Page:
PROVINCE MUST DECIDE ON MAJOLA TEA ESTATE ONCE AND FOR ALL

About 1 000 workers at the Majola Tea Estate in Port St Johns stand to lose their jobs after the Department of Agriculture and Rural Development failed to pay over promised funding of R5 million. It is time that the Eastern Cape government makes a firm decision about what to do with this estate to make it commercially viable. We cannot continue to pour money into this estate at the cost of service delivery. On the other hand, the government cannot continue to make promises to the estate which it does not keep.

The department confirmed that R5 million was allocated to the estate in terms of standard budget procedure within the 2010/11 financial year and would be available for use by 15 January 2011. The estate never received the funding. For the letter from the department, click here.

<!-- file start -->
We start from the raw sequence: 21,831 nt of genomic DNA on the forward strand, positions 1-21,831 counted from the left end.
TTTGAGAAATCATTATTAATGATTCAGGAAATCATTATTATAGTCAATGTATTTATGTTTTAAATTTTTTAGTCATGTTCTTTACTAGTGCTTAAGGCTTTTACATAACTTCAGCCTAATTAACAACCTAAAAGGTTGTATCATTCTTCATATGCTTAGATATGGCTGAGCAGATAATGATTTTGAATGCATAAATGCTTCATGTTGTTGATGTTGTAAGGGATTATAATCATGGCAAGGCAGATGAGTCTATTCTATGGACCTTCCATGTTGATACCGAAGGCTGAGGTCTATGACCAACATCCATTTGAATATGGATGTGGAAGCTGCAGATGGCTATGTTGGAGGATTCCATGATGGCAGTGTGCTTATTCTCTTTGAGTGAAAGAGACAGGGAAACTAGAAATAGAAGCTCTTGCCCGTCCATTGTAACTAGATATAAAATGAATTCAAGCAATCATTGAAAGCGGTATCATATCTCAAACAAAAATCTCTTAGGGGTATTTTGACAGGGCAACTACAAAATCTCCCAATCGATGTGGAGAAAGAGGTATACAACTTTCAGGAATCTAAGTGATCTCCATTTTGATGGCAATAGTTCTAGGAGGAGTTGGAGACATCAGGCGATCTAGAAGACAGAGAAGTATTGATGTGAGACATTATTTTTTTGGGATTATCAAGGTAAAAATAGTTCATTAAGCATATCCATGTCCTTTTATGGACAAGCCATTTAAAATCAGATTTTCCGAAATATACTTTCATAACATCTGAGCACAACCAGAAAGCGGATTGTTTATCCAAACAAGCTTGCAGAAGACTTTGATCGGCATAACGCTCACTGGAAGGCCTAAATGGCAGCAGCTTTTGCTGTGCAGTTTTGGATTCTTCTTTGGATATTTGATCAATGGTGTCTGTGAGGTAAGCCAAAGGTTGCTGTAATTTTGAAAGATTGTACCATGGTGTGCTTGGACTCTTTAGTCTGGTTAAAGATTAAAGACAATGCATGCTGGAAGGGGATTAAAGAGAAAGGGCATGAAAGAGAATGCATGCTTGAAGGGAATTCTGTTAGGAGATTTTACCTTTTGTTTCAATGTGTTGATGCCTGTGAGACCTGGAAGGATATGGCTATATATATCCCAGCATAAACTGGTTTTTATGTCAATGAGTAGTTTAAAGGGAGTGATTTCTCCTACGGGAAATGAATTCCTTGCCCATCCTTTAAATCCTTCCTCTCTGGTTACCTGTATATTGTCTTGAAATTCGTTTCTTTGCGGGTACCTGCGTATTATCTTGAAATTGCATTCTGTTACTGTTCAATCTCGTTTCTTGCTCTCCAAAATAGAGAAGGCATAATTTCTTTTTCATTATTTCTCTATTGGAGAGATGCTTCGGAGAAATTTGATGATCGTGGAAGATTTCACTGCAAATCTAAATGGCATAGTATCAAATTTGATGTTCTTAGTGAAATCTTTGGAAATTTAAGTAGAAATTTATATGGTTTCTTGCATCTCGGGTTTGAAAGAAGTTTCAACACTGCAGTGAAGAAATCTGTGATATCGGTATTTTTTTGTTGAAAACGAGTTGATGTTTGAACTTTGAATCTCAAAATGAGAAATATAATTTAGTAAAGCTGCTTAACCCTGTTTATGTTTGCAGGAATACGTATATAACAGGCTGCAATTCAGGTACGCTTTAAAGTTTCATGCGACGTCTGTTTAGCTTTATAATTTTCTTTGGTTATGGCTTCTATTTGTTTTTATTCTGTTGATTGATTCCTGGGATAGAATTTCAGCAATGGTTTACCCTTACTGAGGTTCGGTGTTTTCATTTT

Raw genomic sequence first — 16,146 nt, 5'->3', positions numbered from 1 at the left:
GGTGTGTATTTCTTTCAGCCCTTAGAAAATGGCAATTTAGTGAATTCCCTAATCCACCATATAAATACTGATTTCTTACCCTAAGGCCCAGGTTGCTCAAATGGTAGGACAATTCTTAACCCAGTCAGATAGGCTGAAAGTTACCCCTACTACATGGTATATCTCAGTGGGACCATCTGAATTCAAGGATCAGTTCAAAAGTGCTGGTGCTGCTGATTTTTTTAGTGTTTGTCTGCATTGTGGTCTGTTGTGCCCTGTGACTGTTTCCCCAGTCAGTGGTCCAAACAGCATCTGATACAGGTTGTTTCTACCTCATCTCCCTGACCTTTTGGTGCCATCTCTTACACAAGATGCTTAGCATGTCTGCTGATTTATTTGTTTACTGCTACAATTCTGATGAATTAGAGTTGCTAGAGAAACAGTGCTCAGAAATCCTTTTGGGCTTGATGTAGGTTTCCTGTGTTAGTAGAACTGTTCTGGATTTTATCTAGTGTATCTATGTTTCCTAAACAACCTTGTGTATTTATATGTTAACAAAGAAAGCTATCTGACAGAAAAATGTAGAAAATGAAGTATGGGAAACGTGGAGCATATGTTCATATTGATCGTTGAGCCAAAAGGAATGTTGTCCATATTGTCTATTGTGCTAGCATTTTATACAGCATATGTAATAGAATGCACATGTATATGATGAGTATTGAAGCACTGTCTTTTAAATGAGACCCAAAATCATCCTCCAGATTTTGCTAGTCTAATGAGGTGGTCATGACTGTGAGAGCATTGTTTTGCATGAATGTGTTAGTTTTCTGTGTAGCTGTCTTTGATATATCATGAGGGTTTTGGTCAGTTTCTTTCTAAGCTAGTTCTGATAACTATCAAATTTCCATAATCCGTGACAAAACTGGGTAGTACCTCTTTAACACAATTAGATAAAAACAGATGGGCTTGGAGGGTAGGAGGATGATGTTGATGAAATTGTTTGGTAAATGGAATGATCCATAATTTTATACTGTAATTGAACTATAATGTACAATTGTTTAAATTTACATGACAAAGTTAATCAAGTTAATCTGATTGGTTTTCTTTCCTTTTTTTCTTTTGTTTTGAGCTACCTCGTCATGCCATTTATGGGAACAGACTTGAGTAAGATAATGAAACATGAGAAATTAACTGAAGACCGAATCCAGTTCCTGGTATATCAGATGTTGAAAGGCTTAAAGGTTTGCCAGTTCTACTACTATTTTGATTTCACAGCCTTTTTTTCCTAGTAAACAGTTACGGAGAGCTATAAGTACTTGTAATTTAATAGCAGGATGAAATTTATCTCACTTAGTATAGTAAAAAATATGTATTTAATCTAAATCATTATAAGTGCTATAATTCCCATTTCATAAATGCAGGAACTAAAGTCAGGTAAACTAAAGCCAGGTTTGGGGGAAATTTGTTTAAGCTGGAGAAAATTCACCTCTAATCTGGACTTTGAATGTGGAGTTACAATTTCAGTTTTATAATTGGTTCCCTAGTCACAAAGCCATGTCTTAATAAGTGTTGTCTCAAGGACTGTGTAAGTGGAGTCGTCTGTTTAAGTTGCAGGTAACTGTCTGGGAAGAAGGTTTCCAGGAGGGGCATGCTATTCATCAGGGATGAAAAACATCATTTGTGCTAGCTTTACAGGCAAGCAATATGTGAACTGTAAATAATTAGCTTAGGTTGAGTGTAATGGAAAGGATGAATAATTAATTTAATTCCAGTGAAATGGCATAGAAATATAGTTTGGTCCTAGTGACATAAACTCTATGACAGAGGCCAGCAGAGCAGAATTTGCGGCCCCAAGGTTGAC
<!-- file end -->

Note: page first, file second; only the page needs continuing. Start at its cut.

Due to no funds being available the estate could not purchase and apply fertiliser which resulted in major losses of production and poor quality tea, which in turn had a negative impact on projected income. A smaller number of seasonal staff was employed which translated to a loss of income of R1,8 million.

The actions by the Department of Agriculture and Agrarian Affairs are deplorable. However, the time has come for the Premier, Noxolo Kiviet to take a stand a make a clear decision about this estate. According to a reply on a question in the national parliament in November 2009, the state spent R22, 675 million on Majola Tea from 2006 to 2009. In July 2009 the Portfolio Committee on Agriculture and Rural Development in the Legislature made a recommendation that the department must look at all options, including national government to negotiate with SADC for fair trade practices (according to a SADC agreement tea is imported to South Africa from Kenya and Malawi) and to investigate the possibility of producing other crops. For the 2009 committee report and recommendations, click here.

It is two years later but the status quo remains. The Democratic Alliance urges the Premier of the Eastern Cape to make a serious and definite decision about this estate and to ensure that any decisions about the future of the estate are implemented as soon as possible.